Some companies did well in taking care of their customers, others did not do so well. Companies like Zoom I think did a pretty good job. They jumped in and actually made it convenient for their customers to use their product, but also some of these other, WebEx and so forth didn’t do so well. So depending upon the kind of services you wanted to provide, don’t blame your demise on someone else. Just accept the responsibility to satisfy your customers and not let them suffer because you’re having to suffer as you would.
Guy Smith: Very good advice on that one. So planning for a normal downturn, a normal disaster, you’ve said anywhere from three to six months of cash in the bank, being close to your employees, but how should a business leader incorporate mass scale disasters into their forward planning? It’s maybe a once in a lifetime event, but should a business leader be incorporating that? And if so, what precautions should they have in place in order to deal with something this big?
Ray Zinn: Well, as you know, all these emergency companies, emergency governments have had their disaster preparedness, and they go through drills and they go through all kinds of rigmorole to practice for a disaster. So the fact that you may not be having a disaster doesn’t mean you don’t want to plan for it. So depending upon the kinds of potential disasters you’ll have in your area, whether it be fires or floods or hurricanes or whatever, preparing for it, even though it hasn’t happened yet, is key. And I think the people in California saw that with the problems they were experiencing with these fires. They harangue the public utility company that supplies power to the point where at the drop of a hat, they would shut off power for fear of getting lawsuits and other problems.
So preparing for a disaster is necessary. As I said, plan for the worst but hope for the best. So I’ve been involved as a ham operator in a number of disaster planning times. We just recently did one here for earthquakes, so even though we weren’t having an earthquake, we all checked in at a certain hour, at a certain time, just to make sure all of our gear was working and that we could communicate in the event of a disaster. So plan for the worst but hope for the best, that’s the key.
Guy Smith: And before we wrap this up, let’s talk a little bit about the interaction with employees during the disaster. Now, one part of that is of course the normal leadership practices, stay calm, keep on course, blah, blah, blah. But a lot of companies had to make some harsh trade-offs in terms of furloughs, layoffs, outright terminations, rescinding of Christmas bonuses, et cetera. Let’s coach a couple of startups here, what the wiser trade-offs that a company can make when they have to go to their employees and say, this is a long-term problem and we have to make some changes.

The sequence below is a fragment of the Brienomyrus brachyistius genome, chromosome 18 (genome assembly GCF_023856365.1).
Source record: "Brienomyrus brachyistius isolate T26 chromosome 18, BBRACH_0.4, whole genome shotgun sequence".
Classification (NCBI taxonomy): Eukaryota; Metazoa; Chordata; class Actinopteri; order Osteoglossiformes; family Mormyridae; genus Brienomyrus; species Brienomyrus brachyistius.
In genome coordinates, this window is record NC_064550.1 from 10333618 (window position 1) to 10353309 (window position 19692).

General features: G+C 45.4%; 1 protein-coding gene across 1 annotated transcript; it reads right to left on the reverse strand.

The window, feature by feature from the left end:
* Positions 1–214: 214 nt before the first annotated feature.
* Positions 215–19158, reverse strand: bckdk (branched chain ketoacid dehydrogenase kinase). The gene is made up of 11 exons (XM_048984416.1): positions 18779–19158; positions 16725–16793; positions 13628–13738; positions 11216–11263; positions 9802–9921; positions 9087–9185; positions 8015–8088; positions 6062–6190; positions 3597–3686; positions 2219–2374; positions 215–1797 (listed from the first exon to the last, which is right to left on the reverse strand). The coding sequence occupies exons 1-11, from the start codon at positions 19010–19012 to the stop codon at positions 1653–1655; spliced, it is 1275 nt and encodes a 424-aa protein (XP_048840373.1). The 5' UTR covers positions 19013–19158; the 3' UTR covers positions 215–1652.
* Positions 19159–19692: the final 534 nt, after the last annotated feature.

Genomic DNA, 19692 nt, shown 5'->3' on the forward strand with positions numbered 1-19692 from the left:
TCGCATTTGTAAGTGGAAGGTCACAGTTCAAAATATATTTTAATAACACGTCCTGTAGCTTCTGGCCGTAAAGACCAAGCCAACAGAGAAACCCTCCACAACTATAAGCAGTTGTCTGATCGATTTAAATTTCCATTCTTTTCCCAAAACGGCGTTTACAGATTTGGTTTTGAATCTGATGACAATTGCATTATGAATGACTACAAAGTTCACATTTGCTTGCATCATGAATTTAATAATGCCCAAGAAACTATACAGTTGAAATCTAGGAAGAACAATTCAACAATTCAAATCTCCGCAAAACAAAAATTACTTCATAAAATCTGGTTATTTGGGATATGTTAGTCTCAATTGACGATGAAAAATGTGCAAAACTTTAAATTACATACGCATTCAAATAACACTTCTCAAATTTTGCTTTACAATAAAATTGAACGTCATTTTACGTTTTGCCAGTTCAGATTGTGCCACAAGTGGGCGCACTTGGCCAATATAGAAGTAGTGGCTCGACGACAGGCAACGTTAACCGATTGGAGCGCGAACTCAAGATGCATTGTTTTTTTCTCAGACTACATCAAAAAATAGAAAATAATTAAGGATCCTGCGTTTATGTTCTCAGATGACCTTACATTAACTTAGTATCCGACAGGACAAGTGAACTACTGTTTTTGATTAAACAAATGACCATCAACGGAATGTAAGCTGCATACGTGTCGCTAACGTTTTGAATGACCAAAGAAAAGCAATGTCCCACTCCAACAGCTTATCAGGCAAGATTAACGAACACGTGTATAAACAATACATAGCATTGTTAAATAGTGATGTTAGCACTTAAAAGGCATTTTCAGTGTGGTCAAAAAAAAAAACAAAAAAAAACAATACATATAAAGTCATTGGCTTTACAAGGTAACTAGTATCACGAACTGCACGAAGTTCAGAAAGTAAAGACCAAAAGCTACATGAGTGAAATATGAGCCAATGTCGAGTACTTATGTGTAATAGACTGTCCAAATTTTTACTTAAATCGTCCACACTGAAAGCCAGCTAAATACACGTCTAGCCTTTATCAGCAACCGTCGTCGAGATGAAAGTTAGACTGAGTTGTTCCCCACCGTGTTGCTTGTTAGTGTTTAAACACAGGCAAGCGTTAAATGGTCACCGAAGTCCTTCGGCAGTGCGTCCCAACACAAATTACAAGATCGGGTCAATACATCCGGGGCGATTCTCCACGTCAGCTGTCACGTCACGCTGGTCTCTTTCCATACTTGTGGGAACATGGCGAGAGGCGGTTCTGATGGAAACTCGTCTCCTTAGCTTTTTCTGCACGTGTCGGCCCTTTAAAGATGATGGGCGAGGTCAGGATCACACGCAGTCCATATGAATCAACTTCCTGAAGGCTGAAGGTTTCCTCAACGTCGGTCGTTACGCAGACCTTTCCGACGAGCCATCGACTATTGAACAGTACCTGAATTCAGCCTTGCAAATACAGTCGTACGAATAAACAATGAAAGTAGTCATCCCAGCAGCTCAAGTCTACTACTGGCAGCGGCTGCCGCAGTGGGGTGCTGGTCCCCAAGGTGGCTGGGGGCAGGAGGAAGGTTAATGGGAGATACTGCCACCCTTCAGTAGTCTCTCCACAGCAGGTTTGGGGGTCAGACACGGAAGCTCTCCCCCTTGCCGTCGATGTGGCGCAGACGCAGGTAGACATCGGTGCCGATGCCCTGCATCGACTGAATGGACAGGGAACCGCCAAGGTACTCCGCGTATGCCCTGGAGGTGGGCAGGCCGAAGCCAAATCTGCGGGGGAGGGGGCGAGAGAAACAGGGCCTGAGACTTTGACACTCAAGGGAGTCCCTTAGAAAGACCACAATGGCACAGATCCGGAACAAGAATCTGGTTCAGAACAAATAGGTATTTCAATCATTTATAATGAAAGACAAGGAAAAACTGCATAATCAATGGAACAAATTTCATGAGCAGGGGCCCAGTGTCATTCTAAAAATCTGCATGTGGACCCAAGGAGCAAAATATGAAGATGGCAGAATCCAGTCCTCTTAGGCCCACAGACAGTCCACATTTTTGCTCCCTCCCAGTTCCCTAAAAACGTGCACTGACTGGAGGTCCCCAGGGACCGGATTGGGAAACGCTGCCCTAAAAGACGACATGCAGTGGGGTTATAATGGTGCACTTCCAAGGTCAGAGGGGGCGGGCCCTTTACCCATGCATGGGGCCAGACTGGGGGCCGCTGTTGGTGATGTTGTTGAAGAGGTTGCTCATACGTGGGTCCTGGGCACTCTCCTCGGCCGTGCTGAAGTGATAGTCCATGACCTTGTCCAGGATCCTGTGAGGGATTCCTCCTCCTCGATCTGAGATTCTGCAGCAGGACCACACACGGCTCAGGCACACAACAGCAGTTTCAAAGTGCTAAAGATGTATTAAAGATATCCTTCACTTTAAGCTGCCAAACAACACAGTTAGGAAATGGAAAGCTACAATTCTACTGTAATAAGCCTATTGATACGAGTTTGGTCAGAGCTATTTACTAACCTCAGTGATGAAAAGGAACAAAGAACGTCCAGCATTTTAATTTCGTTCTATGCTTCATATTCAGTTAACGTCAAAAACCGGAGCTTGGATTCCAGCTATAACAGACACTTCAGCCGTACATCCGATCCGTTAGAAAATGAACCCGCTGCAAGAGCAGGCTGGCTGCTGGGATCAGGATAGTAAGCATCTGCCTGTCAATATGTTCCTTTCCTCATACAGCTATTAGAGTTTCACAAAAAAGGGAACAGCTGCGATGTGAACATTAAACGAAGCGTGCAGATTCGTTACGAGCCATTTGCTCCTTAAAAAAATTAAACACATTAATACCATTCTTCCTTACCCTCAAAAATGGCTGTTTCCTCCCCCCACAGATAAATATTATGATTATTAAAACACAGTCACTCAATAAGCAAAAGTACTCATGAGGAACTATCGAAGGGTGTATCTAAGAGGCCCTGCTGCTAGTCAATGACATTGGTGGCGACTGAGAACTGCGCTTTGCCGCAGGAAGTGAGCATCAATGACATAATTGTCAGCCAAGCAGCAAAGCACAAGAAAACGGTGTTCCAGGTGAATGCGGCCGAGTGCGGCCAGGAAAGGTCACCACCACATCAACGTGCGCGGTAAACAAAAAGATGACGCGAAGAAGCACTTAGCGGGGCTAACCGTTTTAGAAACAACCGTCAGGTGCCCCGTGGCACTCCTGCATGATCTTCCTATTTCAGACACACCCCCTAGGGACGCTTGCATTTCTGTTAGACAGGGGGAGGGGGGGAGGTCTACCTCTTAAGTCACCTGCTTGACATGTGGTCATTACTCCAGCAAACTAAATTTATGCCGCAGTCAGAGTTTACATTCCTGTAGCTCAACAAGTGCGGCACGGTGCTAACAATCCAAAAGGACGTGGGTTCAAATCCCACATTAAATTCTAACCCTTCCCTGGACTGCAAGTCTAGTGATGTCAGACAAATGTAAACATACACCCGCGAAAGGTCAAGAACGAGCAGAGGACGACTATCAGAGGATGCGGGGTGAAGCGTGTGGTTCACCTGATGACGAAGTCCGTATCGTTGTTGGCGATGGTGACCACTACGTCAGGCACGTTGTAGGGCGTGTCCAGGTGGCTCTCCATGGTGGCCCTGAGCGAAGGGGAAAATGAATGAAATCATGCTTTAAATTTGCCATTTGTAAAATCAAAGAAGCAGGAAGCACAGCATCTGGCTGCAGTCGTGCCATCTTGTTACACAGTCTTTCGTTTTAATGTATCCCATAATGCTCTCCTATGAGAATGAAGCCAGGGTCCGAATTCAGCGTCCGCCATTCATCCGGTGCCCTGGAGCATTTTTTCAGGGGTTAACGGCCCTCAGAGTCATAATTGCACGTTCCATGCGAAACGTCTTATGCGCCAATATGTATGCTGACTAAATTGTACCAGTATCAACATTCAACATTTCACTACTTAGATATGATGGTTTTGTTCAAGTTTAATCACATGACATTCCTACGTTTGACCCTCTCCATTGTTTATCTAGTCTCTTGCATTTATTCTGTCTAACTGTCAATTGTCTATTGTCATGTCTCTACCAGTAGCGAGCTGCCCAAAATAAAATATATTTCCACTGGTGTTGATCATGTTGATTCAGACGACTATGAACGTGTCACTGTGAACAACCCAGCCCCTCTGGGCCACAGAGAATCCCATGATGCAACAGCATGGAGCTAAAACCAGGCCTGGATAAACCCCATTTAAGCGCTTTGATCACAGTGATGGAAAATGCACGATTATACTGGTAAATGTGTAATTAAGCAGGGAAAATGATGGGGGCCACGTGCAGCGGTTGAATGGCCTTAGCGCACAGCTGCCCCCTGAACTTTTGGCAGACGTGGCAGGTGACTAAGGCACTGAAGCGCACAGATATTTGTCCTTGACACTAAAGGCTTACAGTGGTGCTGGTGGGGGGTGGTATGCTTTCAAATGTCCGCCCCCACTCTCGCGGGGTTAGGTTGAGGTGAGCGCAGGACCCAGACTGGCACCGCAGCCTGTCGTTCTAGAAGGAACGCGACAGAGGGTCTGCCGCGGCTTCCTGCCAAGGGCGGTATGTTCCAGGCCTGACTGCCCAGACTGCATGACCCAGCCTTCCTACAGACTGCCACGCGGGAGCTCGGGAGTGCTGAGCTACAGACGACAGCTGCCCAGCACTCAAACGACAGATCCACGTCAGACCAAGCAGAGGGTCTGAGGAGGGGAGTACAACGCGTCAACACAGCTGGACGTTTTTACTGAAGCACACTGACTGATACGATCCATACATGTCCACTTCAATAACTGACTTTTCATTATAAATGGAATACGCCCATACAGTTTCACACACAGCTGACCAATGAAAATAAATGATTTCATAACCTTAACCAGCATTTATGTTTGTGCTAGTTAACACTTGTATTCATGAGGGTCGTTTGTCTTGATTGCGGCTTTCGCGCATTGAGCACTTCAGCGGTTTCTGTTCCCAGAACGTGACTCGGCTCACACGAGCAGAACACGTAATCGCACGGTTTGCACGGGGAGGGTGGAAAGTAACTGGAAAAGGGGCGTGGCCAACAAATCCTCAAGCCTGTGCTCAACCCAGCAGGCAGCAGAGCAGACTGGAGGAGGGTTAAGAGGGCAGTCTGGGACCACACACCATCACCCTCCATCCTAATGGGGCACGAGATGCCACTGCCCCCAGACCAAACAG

Ray Zinn: Well, we think we talked about that earlier, and that is as long as you’re willing to suffer more than they are, for example, when I ran Micrel, we had a number of disasters. I always made sure that if there was time off, I took twice as much time off as employees did. If there was a pay cut, I made sure my pay cut was two to three times more pay cut than they had to suffer, and so I just want them to know that I was in it all the way. As they say, are you in it all the way? They didn’t have the feeling that I was taking advantage of the situation.
Guy Smith: Wow, and I think that’s good advice for anyone, shared suffering or at least a commitment to your employees through demonstrated self-sacrifice is one of the things that keeps employees motivated, keeps them believing in the mission and the vision and the company, and staying on board. Because during a disaster, sometimes employees leave if they think their future prospects are not going to be all that great.
Thank you, again. This has been enlightening and informative, as it always is. For your audience, if you need a massive dose of leadership, management and executive thinking thought, by all means, get Ray’s book, Tough Things First. I’ve read a lot of management books in my day and this is the number one as far as I’m concerned, because it’s comprehensive and it leads the new startup CEO basically through all the rigors that they need to understand in order to run a successful business.
Ray’s second book, Zen Of Zinn is also out. More philosophical, but what I like about that book is it kind of ties together the philosophies of humanism, of being part of society, about being part of an organization, so that you can see how the human aspects affect a business and how business affects humanity. In this age of conscious capitalism, Ray shows that this is not a new thing. He’s been doing it for a long, long time. And just to tease the audience, there will be a Zen Of Zinn Two I hear, sometime in the spring most likely, so keep your radars tuned in for that. So thanks again, Ray. I appreciate it. I look forward to talking to you again.
Ray Zinn: Well, thanks, Guy. I enjoyed having this podcast with you.